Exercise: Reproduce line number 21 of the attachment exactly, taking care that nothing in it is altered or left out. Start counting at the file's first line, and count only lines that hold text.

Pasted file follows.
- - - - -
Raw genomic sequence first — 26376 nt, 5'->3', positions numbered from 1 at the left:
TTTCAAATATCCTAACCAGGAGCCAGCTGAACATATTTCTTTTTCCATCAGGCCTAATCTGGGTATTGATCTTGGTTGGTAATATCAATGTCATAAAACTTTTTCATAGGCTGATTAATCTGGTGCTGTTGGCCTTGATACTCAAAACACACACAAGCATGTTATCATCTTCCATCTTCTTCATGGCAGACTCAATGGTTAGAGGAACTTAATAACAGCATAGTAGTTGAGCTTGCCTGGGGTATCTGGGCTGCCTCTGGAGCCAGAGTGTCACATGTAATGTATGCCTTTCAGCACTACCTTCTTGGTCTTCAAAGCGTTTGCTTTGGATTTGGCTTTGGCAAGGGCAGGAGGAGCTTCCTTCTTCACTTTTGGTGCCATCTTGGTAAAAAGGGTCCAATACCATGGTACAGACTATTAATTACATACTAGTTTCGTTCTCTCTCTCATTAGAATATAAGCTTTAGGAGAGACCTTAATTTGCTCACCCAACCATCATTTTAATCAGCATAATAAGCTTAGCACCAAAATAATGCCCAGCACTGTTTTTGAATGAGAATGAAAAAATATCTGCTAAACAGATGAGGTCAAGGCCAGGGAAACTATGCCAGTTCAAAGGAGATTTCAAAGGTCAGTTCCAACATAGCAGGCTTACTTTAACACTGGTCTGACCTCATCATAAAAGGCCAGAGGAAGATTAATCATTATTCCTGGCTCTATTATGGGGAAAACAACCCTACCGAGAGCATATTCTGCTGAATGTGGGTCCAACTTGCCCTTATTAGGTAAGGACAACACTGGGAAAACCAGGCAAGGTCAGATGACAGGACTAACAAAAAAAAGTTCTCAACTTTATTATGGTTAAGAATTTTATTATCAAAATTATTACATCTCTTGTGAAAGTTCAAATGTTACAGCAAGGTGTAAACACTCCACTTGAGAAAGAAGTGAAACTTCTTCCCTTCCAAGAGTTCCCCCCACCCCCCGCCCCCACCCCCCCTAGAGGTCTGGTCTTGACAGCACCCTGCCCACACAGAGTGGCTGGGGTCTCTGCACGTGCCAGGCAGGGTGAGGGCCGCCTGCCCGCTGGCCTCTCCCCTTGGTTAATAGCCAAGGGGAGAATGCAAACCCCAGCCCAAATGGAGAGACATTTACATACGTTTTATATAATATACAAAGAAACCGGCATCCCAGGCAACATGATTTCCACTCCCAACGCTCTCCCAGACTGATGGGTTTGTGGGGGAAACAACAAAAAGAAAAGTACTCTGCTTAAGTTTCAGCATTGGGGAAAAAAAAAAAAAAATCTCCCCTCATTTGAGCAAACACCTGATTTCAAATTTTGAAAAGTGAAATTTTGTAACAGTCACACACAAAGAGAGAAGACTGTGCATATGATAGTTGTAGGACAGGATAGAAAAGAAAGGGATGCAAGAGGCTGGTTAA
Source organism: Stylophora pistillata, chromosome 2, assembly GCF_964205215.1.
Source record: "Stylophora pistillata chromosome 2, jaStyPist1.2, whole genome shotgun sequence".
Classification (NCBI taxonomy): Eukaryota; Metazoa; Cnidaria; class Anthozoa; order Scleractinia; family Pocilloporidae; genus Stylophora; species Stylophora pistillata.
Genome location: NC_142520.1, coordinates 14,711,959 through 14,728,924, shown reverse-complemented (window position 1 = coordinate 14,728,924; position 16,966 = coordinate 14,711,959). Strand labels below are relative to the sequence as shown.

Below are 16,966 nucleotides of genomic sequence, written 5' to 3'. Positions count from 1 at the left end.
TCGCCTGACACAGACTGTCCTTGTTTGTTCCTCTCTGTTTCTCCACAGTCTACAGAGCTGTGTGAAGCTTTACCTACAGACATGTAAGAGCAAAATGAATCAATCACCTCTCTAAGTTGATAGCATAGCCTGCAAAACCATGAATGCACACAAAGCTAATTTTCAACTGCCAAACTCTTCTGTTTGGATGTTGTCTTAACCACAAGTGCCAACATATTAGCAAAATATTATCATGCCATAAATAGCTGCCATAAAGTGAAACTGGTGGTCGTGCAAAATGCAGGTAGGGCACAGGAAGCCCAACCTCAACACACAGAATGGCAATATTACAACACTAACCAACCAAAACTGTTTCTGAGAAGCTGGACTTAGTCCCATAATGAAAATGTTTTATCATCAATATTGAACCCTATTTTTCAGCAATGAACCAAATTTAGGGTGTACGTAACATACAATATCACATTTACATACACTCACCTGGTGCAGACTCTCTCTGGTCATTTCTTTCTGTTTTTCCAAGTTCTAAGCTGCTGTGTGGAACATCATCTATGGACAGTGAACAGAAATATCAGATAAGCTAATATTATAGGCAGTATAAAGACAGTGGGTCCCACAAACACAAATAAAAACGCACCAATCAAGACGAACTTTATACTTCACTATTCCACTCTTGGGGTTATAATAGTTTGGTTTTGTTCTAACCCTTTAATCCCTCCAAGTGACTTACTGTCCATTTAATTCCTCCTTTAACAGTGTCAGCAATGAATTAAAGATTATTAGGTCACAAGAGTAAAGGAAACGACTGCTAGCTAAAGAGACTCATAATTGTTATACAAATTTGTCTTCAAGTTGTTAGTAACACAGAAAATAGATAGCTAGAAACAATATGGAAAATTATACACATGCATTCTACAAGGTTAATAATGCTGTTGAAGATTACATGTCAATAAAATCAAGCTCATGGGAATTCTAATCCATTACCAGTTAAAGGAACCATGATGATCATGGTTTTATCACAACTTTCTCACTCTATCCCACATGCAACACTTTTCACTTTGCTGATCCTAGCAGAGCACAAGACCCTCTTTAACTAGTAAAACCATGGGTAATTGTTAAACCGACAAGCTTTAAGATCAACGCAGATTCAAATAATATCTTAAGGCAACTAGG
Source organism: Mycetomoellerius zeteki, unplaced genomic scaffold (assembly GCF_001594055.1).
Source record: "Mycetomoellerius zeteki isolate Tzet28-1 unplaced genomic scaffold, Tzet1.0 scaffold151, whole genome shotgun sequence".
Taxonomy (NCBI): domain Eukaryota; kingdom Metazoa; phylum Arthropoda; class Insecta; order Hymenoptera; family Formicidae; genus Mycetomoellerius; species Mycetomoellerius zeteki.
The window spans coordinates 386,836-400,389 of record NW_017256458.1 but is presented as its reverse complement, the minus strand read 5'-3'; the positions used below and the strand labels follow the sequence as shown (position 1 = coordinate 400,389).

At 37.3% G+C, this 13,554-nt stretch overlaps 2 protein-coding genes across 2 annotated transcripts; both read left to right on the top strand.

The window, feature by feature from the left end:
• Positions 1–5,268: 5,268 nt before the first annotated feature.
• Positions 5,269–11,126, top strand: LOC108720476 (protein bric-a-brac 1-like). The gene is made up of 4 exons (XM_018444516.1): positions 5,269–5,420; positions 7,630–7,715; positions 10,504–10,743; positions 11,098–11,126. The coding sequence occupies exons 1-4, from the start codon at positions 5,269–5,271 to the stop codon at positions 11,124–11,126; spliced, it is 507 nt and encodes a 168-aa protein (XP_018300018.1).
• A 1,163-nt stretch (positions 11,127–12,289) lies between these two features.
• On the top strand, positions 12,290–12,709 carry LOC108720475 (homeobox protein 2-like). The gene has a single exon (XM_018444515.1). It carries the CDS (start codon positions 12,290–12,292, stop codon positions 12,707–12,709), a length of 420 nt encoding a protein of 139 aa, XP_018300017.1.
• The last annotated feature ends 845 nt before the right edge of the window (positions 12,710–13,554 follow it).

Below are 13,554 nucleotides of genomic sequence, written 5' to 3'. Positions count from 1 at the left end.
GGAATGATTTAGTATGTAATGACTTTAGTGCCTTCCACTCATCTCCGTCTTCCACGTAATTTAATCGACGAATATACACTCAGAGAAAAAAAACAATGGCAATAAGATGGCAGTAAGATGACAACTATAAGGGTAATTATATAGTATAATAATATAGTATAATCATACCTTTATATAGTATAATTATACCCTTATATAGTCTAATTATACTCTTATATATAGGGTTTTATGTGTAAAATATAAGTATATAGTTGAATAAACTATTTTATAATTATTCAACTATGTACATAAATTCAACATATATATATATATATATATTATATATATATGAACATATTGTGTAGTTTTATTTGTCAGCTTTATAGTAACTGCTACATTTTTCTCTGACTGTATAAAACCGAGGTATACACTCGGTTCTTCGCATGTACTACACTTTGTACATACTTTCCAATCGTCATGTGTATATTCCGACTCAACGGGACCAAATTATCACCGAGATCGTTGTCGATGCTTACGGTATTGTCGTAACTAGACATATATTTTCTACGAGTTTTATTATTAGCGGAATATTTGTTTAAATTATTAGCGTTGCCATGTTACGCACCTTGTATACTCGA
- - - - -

GGAATGATTTAGTATGTAATGACTTTAGTGCCTTCCACTCATCTCCGTCTTCCACGTAATTTAATCGACGAATATACACTCAGAGAAAAAAAACAATGGCAATAAGATGGCAGTAAGATGACAACTATAAGGGTAATTATATAGTATAATAATATAGTATAATCATACCTTTATATAGTATAATTATACCCTTATATAGTCTAATTATACTCTTATATATAGGGTTTTATGTGTAAAATATAAGTATATAGTTGAATAAACTATTTTATAATTATTCAACTATGTACATAAATTCAACATATATATATATATATATATTATATATATATGAACATATTGTGTAGTTTTATTTGTCAGCTTTATAGTAACTGCTACATTTTTCTCTGACTGTATAAAACCGAGGTATACACTCGGTTCTTCGCATGTACTACACTTTGTACATACTTTCCAATCGTCATGTGTATATTCCGACTCAACGGGACCAAATTATCACCGAGATCGTTGTCGATGCTTACGGTATTGTCGTAACTAGACATATATTTTCTACGAGTTTTATTATTAGCGGAATATTTGTTTAAATTATTAGCGTTGCCATGTTACGCACCTTGTATACTCGA